Prostate Artery Embolization (PAE)

Enlarged prostate (BPH) affects a large percentage of men over the age of 65. We offer an innovative, outpatient procedure to treat this condition.

*Rights reserved with the owner of the video

What is the prostate?

The prostate is an accessory organ of the male reproductive system. Its function is to produce fluid that helps preserve sperm after ejaculation. It is located below the bladder and is normally the size of a walnut. Urine travels from the bladder through the urethra before passing through the penis. Because the prostate surrounds the urethra, urination can be affected when the prostate is enlarged.

What is Benign Prostate Hyperplasia (BPH)?

Benign Prostate Hyperplasia (BPH) is the most common disease of the prostate and can cause debilitating symptoms, impacting a patient’s quality of life. It affects 70% of men over 65 years of age, 80% of those aged between 70 and 80, and 90% of men over 80. BPH is a benign, non-cancerous, increase of prostate tissue growth, causing obstruction of the lower urinary tract. Some patients do not have any symptoms of BPH.

Common Symptoms of BPH:

  • Increased urinary frequency, particularly at night
  • Weak and/or interrupted urine stream
  • Incomplete emptying of bladder/difficulty starting
  • Urgency/difficulty controlling urine
  • Inability to urinate leading to catheterization
  • Blood in the urine
  • Erectile dysfunction (may overlap). There are other syndromes or diseases that can produce similar symptoms, so it is important to undergo a full examination to ensure symptoms are related to BPH.

How is BPH diagnosed?

  • Medical history
  • Detailed physical examination (including digital rectal exam)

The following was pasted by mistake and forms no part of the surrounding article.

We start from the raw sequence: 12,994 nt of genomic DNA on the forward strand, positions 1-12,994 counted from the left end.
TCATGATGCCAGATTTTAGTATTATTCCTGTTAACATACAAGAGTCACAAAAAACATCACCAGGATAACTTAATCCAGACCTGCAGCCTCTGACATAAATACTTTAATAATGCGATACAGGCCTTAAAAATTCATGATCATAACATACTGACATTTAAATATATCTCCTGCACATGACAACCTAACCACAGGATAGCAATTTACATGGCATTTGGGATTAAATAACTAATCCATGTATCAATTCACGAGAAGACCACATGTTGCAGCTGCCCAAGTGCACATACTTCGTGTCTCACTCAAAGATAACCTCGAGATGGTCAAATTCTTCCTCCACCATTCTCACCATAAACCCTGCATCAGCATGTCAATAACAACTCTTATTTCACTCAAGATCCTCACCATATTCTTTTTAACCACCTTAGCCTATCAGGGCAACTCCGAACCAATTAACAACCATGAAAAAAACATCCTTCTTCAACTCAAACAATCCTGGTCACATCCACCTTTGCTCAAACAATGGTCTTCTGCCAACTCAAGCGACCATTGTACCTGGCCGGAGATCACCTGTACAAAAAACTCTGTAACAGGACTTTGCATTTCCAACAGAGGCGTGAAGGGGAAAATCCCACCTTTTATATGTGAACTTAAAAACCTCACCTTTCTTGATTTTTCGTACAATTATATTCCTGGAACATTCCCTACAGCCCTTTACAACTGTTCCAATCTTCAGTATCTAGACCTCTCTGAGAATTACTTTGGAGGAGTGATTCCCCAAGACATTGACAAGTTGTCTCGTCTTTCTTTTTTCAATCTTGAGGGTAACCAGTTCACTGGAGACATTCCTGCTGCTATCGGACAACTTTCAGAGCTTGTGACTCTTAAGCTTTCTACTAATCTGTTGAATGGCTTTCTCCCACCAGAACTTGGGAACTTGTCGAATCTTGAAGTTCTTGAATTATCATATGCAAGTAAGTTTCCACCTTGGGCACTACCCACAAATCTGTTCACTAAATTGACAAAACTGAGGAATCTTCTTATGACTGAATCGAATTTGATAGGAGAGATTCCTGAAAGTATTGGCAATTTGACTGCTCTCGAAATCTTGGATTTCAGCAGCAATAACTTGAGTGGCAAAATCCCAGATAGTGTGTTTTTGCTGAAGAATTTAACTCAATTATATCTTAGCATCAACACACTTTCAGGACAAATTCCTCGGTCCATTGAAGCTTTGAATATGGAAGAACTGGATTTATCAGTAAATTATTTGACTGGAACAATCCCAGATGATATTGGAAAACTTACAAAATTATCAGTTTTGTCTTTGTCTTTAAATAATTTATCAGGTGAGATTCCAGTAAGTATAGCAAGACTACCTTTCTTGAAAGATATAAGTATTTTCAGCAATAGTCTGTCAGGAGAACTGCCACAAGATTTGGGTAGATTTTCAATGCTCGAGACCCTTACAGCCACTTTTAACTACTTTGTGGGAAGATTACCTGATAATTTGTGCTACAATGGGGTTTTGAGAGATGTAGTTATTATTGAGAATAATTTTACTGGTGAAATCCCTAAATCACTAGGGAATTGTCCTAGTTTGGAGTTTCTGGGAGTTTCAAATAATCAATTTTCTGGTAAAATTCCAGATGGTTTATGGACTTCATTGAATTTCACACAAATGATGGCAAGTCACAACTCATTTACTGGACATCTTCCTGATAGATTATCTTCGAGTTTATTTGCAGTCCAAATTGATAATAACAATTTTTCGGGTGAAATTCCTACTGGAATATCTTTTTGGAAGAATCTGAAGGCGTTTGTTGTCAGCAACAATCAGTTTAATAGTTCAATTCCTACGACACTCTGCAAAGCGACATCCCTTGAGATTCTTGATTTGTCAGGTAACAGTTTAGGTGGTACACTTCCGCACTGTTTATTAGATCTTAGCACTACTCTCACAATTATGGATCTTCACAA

• Rectal ultrasound of the prostate
pae diagram

Possible Treatments:

  • Mild: “watchful waiting”, follow-up
  • Moderate/Severe: Medications, Surgery (TURP, Prostatectomy, Laser, Thermotherapy, Electrovaporization) or Prostatic Arterial Embolization (PAE)

What is Prostate Artery Embolization?

  • A procedure in which a microcatheter is placed from the femoral artery (top of the leg) to the arteries of the prostate
  • Small spheres are inserted into the prostate artery through the microcatheter to block it
  • The abnormal tissue (BPH) will shrink, soften and reabsorb over time
pae diagram

What Are the Benefits of Having a PAE or Prostate Artery Embolization Procedure?

There are many advantages to having a PAE or Prostate Artery Embolization procedure. First, this type of procedure is considered outpatient and minimally invasive. It does not require extensive recovery time. This makes it an ideal choice for men who want to avoid long hospital stays and the associated risks that come with more invasive procedures like traditional prostate surgery.

Additionally, PAE is also very effective at treating certain types of benign prostate enlargement, which can cause symptoms such as frequent urination, pain while urinating, bladder obstruction, and more. So if you are looking for an effective way to treat your prostate issues without undergoing major surgery or dealing with the side effects of medications, a PAE may be right for you.

What Occurs During a PAE?